The Baha’is claim we are visiting non Baha’is home to make them a better human being by talking about spiritual matters. These spiritual matters are nothing but teaching Baha’i Faith to non-Baha’is by deception. See their true activities in their International News letter REFLECTION ON GROWTH Number 14, October 2006
“The importance of home visits in the current framework for growth reaches to the heart of what it means to build a Bahá’í community and a new civilization. Although raising up a new world order is concerned with governance and other social principles, it is fundamentally about building a global society based on justice and love. Is it sufficient to call people to a center for meetings and expect them to come, or do we need to visit one another and talk about spiritual matters and aspirations? Home visits have proven effective because they lend themselves to promoting a Bahá’í conversation—discussions on spiritual concerns that strengthen bonds of fellowship, love, and unity.
Visiting the friends is a long-established practice in the Faith, but during the previous Plan it took on added dimensions and became a more systematic process. In an account of the services of a believer in Memorials of the Faithful, ‘Abdu’l-Bahá wrote, “As he traveled along with his two sons…he paused on every hilltop, in every plain, village and hamlet to visit with the friends.”
Shoghi Effendi repeatedly referred to “visits” as an element of consolidation and the systematic development of a community:”
A Bahá’í family of Hindu background, who became Bahá’ís fairly recently, were studying Book 2 and wanted to carry out an act of service in support of the intensive program of growth in their cluster. They sat down and made a list of friends that they could go and visit to share some themes about the Faith. The names were of individuals they had invited to devotional meetings and who had shown some interest. Before undertaking the visits, the family came together and prayed for divine assistance. Out of the three families they visited, one family—the husband, wife, and son—were very attracted to the beauty of the teachings and had many questions. They discussed the themes of “The Covenant of God” and “God and His Manifestations.” Since the family they were visiting was also of Indian background, they took with them pictures of the Lotus Temple in India.
On the next visit, the Bahá’ís invited some other believers to join them in the home visit. The entire family, including the 14-year-old son, became Bahá’ís. The parents have joined a Book 1 course and the son is in a youth class. Now that the consolidation phase of the intensive program of growth has begun, the family studying Book 2 is making another home visit to this newly enrolled family and sharing additional spiritual themes with them.
The following accounts about two intensive programs of growth are examples of when home visits were used as part of the consolidation phase after a teaching campaign. In this approach the friends shared the deepening themes presented in Book 2 with new believers, who often were then inspired to join an institute course.
In the Tamil Nadu state of India, friends who had completed Book 2 were systematically deployed to carry out home visits and excellent results were achieved:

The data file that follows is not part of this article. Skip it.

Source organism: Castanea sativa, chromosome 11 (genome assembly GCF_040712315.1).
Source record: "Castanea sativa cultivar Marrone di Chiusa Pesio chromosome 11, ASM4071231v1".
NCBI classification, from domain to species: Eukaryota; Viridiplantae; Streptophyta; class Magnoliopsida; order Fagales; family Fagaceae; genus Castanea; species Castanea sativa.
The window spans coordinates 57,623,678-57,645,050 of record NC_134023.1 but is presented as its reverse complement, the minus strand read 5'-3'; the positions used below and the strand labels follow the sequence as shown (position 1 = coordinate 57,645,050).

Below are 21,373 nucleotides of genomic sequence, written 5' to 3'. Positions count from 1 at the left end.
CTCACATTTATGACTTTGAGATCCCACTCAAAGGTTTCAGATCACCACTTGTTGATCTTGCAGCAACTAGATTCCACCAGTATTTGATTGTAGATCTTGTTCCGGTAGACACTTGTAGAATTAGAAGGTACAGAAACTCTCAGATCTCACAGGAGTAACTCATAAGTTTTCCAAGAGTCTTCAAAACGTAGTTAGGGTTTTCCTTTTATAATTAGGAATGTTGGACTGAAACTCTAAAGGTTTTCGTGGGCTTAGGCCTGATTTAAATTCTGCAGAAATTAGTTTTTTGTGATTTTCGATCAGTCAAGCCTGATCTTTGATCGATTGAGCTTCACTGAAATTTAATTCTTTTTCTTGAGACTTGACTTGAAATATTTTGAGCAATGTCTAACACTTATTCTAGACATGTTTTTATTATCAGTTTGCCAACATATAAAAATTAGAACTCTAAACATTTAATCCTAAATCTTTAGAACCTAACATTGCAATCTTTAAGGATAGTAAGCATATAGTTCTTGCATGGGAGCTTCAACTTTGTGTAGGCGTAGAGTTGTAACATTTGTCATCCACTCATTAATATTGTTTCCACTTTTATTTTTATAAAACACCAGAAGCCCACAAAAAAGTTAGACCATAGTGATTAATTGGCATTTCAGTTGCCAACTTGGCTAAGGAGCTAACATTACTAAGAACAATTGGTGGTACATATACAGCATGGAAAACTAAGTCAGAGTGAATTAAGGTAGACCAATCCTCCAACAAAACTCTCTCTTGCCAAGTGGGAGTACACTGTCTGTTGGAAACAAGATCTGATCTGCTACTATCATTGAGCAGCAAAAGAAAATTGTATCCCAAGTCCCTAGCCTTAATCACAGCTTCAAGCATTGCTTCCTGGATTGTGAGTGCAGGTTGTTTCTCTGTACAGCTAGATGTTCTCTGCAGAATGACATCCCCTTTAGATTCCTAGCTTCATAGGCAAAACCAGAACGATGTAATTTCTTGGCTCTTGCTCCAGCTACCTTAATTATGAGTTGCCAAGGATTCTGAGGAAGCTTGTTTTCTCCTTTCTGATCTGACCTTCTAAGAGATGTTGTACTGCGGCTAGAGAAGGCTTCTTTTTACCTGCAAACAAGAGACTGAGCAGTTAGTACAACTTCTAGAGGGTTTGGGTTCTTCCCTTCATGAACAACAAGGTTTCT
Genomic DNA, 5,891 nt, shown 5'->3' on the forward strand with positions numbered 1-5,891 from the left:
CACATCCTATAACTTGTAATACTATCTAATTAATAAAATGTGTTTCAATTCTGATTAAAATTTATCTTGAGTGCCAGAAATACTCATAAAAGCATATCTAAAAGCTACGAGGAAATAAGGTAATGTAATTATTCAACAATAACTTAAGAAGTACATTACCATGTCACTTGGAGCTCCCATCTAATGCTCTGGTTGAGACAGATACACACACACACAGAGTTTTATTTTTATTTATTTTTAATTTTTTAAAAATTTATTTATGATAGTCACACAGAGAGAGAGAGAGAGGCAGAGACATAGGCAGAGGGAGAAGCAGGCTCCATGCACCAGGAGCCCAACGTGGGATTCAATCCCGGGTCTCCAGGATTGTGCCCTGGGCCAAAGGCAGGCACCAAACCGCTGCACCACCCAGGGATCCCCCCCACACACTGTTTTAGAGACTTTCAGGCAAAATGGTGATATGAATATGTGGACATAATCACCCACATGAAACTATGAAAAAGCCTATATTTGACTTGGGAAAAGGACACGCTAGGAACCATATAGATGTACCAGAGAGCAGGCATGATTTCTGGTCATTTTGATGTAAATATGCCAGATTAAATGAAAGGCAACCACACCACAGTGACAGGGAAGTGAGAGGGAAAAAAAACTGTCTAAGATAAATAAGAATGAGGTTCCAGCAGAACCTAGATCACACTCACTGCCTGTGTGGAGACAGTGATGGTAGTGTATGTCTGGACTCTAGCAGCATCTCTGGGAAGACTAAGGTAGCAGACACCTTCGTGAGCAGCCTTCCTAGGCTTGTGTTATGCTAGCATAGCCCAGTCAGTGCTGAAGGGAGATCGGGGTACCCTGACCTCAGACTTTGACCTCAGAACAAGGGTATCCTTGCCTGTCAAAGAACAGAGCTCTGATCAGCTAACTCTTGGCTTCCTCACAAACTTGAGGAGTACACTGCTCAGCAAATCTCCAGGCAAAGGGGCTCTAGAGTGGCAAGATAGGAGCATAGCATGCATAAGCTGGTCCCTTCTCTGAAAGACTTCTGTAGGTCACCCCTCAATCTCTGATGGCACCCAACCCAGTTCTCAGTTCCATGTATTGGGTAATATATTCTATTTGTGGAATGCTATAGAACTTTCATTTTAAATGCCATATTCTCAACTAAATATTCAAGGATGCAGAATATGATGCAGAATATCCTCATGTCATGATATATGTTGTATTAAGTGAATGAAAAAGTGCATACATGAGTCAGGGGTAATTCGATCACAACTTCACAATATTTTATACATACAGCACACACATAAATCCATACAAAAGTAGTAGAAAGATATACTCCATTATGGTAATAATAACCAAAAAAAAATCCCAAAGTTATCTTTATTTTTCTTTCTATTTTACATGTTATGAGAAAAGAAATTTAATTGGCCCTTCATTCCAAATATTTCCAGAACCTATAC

During the recent cycle of growth in the Sivakasi and Thiruvannamalai clusters, it was found that there still remained a good number of new believers who had to be enrolled for the institute courses and we felt the need to systematize the home visit campaigns. The following measures were therefore undertaken: (1) Compiling village-wise lists of the new believers who were yet to be enrolled for the institute courses; (2) Compiling a list of the graduates of Ruhi Institute Book 2 in the areas where the new believers were enrolled; and (3) Organizing a program to study the seven deepening themes once again with these graduates, followed by detailed planning on who would visit which new believers, the dates for the visit, and the sharing of each deepening theme.
In Ramalingapuram (Sivakasi), one believer who was conducting a study circle on Book 2 in a nearby village, took the participants along with him to visit four new believers and they shared with them the deepening theme on the Covenant and part of the second theme on the Life of Bahá’u’lláh. This resulted in all the four believers joining the institute course on Book 1. Similarly two other friends took three graduates of Book 2 to visit eight believers and shared with them the first deepening theme. All eight believers have expressed eagerness to study Book 1 and these friends will soon establish a study circle for them. In another part of Sivakasi, Alamarathupatti, three friends have shared the first deepening theme on the Covenant with 12 new believers, who became very happy and interested. While seven of them have been enrolled for the study of Book 1, five others have started attending devotional meetings.
A similar program for home visits was organized in the Thiruvannamalai cluster during the recent consolidation phase of its intensive program of growth. Following a refresher course on the first three deepening themes of Book 2, eight graduates of Book 2 devised a plan to visit the 60 new believers in Pandithapattu village, each of them planning to visit four to nine new believers with whom they would share the first three deepening themes during three visits. So far they have met 40 new believers and have shared with them the deepening themes. Twenty-five of these new believers are now ready to study Book 1 and their names have been given to the institute coordinator. Similarly, in Nallavanpalayam village, five graduates of Book 2 met 25 believers and have so far shared with them three deepening themes. Fifteen of these new believers are now ready to study Book 1.